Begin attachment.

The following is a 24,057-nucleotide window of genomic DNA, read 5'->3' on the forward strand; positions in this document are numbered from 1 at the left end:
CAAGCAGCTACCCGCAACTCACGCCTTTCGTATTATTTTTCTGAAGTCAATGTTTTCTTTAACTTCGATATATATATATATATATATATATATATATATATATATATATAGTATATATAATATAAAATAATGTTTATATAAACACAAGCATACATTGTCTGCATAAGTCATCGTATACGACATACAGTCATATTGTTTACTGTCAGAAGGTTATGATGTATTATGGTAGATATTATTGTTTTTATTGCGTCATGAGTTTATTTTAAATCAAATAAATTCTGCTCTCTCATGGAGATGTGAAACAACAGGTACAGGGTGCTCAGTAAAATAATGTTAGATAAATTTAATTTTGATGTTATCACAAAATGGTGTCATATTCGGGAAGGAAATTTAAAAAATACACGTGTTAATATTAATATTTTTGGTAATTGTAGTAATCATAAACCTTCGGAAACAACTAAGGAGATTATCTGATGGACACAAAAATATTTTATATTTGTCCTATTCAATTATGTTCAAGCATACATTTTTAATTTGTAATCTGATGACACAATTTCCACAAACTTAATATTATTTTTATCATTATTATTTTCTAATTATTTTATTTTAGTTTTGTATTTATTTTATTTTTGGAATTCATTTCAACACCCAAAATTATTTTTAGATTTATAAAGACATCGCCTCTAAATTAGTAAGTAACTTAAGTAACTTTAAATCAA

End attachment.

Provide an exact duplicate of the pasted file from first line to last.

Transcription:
The following is a 24,057-nucleotide window of genomic DNA, read 5'->3' on the forward strand; positions in this document are numbered from 1 at the left end:
CAAGCAGCTACCCGCAACTCACGCCTTTCGTATTATTTTTCTGAAGTCAATGTTTTCTTTAACTTCGATATATATATATATATATATATATATATATATATATATATATAGTATATATAATATAAAATAATGTTTATATAAACACAAGCATACATTGTCTGCATAAGTCATCGTATACGACATACAGTCATATTGTTTACTGTCAGAAGGTTATGATGTATTATGGTAGATATTATTGTTTTTATTGCGTCATGAGTTTATTTTAAATCAAATAAATTCTGCTCTCTCATGGAGATGTGAAACAACAGGTACAGGGTGCTCAGTAAAATAATGTTAGATAAATTTAATTTTGATGTTATCACAAAATGGTGTCATATTCGGGAAGGAAATTTAAAAAATACACGTGTTAATATTAATATTTTTGGTAATTGTAGTAATCATAAACCTTCGGAAACAACTAAGGAGATTATCTGATGGACACAAAAATATTTTATATTTGTCCTATTCAATTATGTTCAAGCATACATTTTTAATTTGTAATCTGATGACACAATTTCCACAAACTTAATATTATTTTTATCATTATTATTTTCTAATTATTTTATTTTAGTTTTGTATTTATTTTATTTTTGGAATTCATTTCAACACCCAAAATTATTTTTAGATTTATAAAGACATCGCCTCTAAATTAGTAAGTAACTTAAGTAACTTTAAATCAA